- Case Type:
- Case Status:
- United States Bankruptcy Appellate Panel of the Sixth Circuit No. 20-8017 (6th Circuit, Feb 01,2021) Published
- The Court of Appeals dismissed CONSOL's appeal of the Settlement Order and Opinion entered by the Bankruptcy Court for lack of standing. The Court of Appeals held that the Settlement Order did not determine CONSOL's liability under the Coal Act instead leaving that determination for another forum. Therefore, because CONSOL did not have a direct, pecuniary interest, CONSOL was not a person aggrieved
- Procedural context:
- CONSOL appealed the order entered in April 2020 which granted the Debtors' motion to strike, and CONSOL appealed the order granting the Settlement Motion approving the settlement between the Debtors and the Retiree Committee. The Debtors' Chapter 11 plan was confirmed in August 2020, but CONSOL did not appeal this order. CONSOL argued that it had standing to appeal, because the bankruptcy court interfered with its contract rights and impaired its litigation defenses.
- About six years prior to the Debtors filing bankruptcy, CONSOL sold some mining operations to the Debtors. The Coal Act created the 1992 Plan which receives monthly premiums to help provide future benefits to retirees and provides that if a mining company quits operating the prior employer of the defunct company's employees may be liable for certain benefits. The Debtors operated the coal mining operations and provided certain medical and retirement benefits to retirees, spouses, and dependents. The in 2019, the Debtors filed Chapter 11 bankruptcy after arranging financing and the sale of the Debtors' assets. The Debtors moved the bankruptcy court to have a committee appointed to represent the interests of the Debtors' retirees. The Debtors and the Retiree Committee agreed to Settlement under four major terms including (1) the Debtors' obligation to provide benefits through May 1, 2020; (2) cooperation among the parties to transition all beneficiaries to ensure no gap would occur; (3) the posted security would disburse $12.5 million to the 1992 Plan and the Debtors would receive the balance, and (4) the Debtors would cooperate to hold CONSOl responsible under the Coal Act going forward. The Debtors then filed a Settlement Motion under Federal Rule of Bankruptcy Procedure 9019. CONSOL filed an objection asserting that the Coal Act obligations cannot be modified without satisfying 11 U.S.C. § 1114(g), and CONSOL supplemented its objection with five declarations. CONSOL's objection specifically did not concede liability and sought future litigation to determine CONSOL's obligations under the Coal Act. The Debtors then moved to strike CONSOL's declarations, which the bankruptcy court granted. The bankruptcy court then held an evidentiary hearing on the Settlement Motion, which it granted, but it made no findings or conclusions regarding CONSOL's obligations under the Coal Act. The bankruptcy court entered its orders in April 2020. The bankruptcy court then confirmed the Debtors' Chapter 11 plan in August 2020.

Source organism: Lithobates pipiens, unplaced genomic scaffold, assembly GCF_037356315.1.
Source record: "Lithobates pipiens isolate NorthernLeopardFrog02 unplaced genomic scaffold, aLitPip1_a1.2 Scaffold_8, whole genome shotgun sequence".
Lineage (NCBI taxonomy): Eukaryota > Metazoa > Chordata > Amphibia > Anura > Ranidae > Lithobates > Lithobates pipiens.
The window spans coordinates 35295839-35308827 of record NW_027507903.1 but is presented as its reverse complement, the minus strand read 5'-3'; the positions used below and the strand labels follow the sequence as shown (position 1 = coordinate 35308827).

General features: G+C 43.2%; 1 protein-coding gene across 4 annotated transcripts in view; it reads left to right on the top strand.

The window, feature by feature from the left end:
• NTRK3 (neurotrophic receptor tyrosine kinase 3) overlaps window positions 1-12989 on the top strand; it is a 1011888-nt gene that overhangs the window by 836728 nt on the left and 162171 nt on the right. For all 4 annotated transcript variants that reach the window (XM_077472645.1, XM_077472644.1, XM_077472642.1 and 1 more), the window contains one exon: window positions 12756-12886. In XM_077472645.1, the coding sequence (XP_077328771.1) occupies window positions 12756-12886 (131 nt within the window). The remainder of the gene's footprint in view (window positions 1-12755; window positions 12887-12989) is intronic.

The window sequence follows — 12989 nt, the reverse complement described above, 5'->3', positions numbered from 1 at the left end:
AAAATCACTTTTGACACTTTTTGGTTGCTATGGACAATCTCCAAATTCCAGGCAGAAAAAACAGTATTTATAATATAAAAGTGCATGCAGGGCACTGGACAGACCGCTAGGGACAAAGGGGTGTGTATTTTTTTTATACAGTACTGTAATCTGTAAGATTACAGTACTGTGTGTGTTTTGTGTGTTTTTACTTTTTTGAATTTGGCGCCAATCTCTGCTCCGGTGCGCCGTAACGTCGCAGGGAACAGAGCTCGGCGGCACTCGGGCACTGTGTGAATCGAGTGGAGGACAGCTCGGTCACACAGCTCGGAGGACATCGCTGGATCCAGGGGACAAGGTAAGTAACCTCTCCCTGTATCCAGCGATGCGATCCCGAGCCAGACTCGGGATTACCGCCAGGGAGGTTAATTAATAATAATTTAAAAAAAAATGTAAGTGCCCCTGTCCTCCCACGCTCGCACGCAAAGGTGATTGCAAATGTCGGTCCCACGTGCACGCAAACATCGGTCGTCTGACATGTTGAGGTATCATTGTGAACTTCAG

- The Hons. Croom, Dales, and Wise
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